• However, this credit can be carried forward for businesses vehicle purchases.
  • The quantity of vehicles sold limit has been removed.

Clean Vehicles Credit-Used Vehicle    

  • This tax credit has a maximum of $4000 and the vehicle must be purchased from a dealer, not an individual.
  • The credit is limited to 30% of the purchase price and the vehicle must be over 2 years old.
  • The credit is only available to a second owner and that owner must not have gotten this tax credit within the prior three years.
  • Income limits are half that of similar new vehicles or $75,000 and $150,000.
  • The credit is not refundable and does not carryforward to future years if it cannot be used in the current year.
  • There is a credit for new 2 wheel plug in vehicles for up to $2500.  This credit has similar criteria to the other vehicles and it is best to review before a purchase. 

Other Federal Tax Law Changes

  • Bonus depreciation 80% - previously 100% - no change to first year depreciation.
  • Virtual or digital currency continues to be treated as a capital asset that is required to be reported when sold.
  • Other income earned in digital activity could require reporting of self-employment income.
  • FinCen Returns: The Corporate Transparency Act requires filing a FinCen return to report ownership of corporations, partnerships or LLC.  Even though the first return for existing companie is due January 1st, 2025, we highly recomend filing the FinCen report at the same time as the tax return so it’s not overlooked.  This return is to report direct or indirect ownership of the company or LLC.  The penalty for failure to file is $500 a day capped at $10,000.
  • Employee Retention Credit processing was discontinued by the IRS on September 14, 2023 because of fraud issues related to this program.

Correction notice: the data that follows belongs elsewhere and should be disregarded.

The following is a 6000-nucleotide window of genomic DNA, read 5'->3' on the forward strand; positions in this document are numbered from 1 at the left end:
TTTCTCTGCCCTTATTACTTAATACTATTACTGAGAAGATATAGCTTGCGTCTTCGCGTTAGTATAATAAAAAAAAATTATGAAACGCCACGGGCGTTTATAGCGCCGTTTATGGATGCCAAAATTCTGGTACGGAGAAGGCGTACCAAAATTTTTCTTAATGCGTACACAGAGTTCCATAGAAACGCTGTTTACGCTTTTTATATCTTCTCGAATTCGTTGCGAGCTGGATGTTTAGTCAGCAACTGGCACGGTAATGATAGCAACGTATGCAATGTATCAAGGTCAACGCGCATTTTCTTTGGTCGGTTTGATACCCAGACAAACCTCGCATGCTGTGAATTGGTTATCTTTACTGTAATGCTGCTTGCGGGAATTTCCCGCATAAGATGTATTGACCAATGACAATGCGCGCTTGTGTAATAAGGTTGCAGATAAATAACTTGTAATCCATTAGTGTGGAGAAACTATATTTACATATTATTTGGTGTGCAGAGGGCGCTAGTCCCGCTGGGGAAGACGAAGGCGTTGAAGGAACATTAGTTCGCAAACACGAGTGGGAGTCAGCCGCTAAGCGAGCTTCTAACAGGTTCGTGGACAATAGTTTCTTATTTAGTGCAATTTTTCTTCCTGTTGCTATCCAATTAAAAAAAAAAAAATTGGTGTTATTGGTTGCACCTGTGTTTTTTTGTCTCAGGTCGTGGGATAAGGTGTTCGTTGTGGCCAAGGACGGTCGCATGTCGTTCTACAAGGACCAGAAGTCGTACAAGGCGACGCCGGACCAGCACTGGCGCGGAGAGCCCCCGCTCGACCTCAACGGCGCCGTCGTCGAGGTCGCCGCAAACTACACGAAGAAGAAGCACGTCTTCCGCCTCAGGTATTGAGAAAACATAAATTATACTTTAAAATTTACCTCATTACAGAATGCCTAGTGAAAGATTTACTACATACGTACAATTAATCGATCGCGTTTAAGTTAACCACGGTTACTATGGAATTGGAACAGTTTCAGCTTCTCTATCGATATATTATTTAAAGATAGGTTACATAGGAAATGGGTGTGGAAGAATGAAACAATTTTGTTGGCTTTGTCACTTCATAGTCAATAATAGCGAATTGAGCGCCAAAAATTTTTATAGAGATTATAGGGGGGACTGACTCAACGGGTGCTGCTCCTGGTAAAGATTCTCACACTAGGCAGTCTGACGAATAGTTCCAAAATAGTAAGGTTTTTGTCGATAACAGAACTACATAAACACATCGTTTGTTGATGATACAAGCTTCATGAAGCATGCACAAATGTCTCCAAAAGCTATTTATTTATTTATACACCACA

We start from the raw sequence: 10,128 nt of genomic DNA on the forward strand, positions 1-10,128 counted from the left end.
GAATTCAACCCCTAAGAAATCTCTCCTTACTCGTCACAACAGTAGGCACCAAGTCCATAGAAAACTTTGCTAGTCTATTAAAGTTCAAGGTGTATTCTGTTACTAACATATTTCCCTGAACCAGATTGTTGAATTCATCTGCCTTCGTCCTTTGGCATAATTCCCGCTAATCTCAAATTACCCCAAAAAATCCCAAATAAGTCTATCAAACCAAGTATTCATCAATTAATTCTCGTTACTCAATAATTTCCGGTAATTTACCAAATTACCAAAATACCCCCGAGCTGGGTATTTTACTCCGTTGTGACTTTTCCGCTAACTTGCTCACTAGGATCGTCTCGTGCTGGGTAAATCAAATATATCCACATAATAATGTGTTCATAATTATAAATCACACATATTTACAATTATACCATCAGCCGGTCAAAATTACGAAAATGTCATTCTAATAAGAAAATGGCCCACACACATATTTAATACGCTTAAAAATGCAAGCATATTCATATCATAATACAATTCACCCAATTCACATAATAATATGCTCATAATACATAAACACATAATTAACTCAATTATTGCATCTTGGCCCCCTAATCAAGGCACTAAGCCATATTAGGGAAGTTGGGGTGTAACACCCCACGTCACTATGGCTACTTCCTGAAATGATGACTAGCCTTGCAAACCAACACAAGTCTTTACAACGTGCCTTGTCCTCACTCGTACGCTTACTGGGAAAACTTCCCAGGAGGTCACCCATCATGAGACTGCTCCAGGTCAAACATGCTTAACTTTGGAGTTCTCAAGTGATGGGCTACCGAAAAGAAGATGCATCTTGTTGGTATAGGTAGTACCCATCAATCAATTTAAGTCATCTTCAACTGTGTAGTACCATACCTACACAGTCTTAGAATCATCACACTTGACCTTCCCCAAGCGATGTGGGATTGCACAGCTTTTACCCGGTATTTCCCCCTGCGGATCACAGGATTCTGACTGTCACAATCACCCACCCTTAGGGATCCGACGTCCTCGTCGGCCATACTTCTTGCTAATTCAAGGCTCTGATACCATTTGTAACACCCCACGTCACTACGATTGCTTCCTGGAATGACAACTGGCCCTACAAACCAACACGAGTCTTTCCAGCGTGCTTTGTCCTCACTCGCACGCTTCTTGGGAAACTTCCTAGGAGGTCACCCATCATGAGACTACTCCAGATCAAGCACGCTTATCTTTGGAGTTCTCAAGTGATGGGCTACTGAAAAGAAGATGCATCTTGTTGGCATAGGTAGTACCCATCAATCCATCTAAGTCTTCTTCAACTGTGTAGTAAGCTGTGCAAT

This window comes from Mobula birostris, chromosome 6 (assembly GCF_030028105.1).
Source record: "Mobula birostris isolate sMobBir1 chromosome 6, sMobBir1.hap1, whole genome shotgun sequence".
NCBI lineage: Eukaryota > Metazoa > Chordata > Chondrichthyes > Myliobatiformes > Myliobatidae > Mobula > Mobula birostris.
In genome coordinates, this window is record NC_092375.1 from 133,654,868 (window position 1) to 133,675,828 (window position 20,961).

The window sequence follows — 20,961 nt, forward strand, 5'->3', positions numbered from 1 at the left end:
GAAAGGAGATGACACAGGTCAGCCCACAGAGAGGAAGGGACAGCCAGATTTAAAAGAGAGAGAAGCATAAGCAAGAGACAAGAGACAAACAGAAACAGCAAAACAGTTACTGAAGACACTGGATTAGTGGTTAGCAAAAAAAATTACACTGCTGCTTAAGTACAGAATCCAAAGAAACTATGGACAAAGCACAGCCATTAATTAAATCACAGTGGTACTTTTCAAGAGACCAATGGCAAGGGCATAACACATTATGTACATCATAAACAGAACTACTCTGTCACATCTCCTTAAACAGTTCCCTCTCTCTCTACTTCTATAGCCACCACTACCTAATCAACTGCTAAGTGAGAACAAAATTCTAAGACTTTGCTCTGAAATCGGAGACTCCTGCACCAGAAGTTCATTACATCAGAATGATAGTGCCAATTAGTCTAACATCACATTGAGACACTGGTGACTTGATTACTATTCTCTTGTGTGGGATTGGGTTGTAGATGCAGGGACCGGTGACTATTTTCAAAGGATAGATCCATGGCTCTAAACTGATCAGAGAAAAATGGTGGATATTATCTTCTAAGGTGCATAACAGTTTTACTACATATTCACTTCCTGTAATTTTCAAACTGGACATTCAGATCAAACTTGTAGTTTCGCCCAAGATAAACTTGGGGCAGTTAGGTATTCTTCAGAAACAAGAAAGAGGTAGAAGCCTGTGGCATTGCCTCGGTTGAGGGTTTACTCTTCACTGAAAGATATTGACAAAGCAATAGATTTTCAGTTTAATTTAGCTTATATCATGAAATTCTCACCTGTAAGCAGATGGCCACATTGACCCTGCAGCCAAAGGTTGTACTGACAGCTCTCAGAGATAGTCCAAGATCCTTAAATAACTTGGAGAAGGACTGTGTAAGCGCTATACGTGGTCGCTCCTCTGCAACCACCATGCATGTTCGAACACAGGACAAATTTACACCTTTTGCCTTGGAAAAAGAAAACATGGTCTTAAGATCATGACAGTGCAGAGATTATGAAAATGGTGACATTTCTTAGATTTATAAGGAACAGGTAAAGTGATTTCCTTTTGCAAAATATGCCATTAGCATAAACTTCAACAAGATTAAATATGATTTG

Iowa 2023 Changes:

  • Iowa moves to tax reporting similar to federal – starting with federal taxable income – no deduction for federal income tax paid
  • Iowa lowered its maximum rate to 6% from 8.53%
  • Iowa resident retirement distributions are not taxable if taxpayer are over the age 55.
  • For S Corporations and LLC’s, Iowa offers a voluntary election to pay Iowa state taxes for its owners. This process allows for a reduction federal taxable income by the amount of state income taxes paid in the calendar year those taxes are paid.  This would be advantageous for taxpayers that do not itemize on the federal tax return, or state taxes paid plus home taxes exceed $10,000, so they cannot get a federal tax deduction for the state income taxes paid.  The individual taxpayer gets credit on their personal return for this payment made by the LLC or S Corporation.

2024 changes

  • 1099K is required to be filed and reported for online sales over $600 – previously $20,000 (i.e., Venmo, PayPal, Zelle, etc.) 
  • Inflation adjusted tax schedules and standard deduction (approx. 5.4%)
  • Inflation adjusted social security income increase of 3.2%
  • IRA contribution limit increase to $7000 or $8000 for over age 50.
  • Bonus depreciation declines from 80% to 60%.  No change in first year depreciation.
  • The Corporate Transparency Act requires filing a FinCen return to report ownership of corporations, partnerships or LLC.  This return is to report direct or indirect ownership of the company or LLC.  A new entity established in 2024 has only 30 days to file this report.  The penalty for failure to file is $500 a day capped at $10,000.
  • Iowa’s top tax rate deceased from 6% to 5.7%
  • 67 cents per mile driven for business use, up 1.5 cents from 2023
  • 21 cents per mile driven for medical or moving purposes for qualified active-duty members of the Armed Forces, a decrease of 1 cent from 2023
  • 14 cents per mile driven in service of charitable organizations; the rate is set by statute and remains unchanged from 2023

2026 changes

  • Medicare to start Prescription cost negotiation
  • The 2017 Tax Cuts and Jobs Act expires. If not renewed, federal tax rates will revert back to higher 2016 level (ie 12% to 15%, 22% to 25%, etc)
  • Qualified business income – 20% reduction
  • Estate Tax exemption of $11.2m reverts to 2016 level of $5.6m
  • Child tax credit decreases from $2000 to $1000 and new $500 over age 16 ends
  • Bonus depreciation declines from 40% to 20%.  No change in first year depreciation
  • Iowa is expected to have one unified state income tax rate of 3.9%

About Collins Consulting: Collins Consulting is a full-service tax and accounting firm, started in 1970 by Norm Collins in Treynor, Iowa. In August of 2018, TS Banking Group acquired Collins Consulting as a wholly-owned subsidiary.